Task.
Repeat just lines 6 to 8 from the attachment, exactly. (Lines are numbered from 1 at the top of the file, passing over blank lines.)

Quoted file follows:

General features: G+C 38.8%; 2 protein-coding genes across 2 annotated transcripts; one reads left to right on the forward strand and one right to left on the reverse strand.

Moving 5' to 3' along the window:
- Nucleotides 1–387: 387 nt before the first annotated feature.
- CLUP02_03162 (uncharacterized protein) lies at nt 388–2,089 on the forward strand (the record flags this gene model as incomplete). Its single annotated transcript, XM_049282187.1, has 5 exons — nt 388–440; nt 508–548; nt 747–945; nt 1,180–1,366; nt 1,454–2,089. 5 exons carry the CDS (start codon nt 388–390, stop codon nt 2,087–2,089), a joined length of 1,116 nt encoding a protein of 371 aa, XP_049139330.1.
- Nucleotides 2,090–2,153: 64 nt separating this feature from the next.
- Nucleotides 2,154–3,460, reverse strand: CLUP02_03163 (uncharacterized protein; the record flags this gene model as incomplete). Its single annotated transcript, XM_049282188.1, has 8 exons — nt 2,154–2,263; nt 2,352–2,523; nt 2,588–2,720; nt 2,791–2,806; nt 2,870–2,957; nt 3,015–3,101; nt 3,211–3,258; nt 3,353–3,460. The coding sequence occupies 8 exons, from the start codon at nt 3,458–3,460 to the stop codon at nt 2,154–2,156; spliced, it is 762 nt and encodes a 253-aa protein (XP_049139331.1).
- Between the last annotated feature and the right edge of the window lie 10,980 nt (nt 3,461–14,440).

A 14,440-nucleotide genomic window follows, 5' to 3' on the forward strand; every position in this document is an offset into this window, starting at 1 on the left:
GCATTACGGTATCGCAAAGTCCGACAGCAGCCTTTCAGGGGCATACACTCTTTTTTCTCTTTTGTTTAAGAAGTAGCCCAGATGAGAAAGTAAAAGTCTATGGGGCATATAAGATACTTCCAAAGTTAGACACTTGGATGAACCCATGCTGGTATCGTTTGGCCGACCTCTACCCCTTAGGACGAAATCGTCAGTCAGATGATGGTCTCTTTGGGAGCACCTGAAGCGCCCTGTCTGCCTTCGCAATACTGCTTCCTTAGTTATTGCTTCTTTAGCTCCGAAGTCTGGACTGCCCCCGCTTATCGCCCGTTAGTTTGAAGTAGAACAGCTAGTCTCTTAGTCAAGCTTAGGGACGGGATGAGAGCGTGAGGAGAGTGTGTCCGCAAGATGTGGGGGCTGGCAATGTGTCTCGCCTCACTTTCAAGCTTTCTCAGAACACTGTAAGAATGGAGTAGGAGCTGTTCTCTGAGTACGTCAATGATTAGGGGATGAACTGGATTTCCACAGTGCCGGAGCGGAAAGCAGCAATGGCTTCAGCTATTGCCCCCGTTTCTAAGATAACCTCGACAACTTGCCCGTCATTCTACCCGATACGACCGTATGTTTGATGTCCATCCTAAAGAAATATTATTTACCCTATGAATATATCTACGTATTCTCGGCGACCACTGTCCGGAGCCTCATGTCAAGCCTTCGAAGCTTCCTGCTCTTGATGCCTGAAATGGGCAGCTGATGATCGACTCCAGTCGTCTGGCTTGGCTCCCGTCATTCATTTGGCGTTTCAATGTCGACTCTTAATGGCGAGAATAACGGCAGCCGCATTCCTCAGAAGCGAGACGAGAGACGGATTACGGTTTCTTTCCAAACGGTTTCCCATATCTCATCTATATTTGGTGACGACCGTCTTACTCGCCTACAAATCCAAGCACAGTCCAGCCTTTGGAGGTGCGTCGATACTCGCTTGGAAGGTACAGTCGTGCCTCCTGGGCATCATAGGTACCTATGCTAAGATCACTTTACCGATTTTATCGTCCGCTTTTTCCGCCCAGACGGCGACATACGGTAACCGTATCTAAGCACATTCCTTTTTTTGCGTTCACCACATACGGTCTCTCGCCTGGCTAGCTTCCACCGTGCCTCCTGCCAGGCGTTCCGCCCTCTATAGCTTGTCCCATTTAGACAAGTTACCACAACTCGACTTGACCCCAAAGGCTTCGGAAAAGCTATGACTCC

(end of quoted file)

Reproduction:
- Nucleotides 2,154–3,460, reverse strand: CLUP02_03163 (uncharacterized protein; the record flags this gene model as incomplete). Its single annotated transcript, XM_049282188.1, has 8 exons — nt 2,154–2,263; nt 2,352–2,523; nt 2,588–2,720; nt 2,791–2,806; nt 2,870–2,957; nt 3,015–3,101; nt 3,211–3,258; nt 3,353–3,460. The coding sequence occupies 8 exons, from the start codon at nt 3,458–3,460 to the stop codon at nt 2,154–2,156; spliced, it is 762 nt and encodes a 253-aa protein (XP_049139331.1).
- Between the last annotated feature and the right edge of the window lie 10,980 nt (nt 3,461–14,440).

A 14,440-nucleotide genomic window follows, 5' to 3' on the forward strand; every position in this document is an offset into this window, starting at 1 on the left: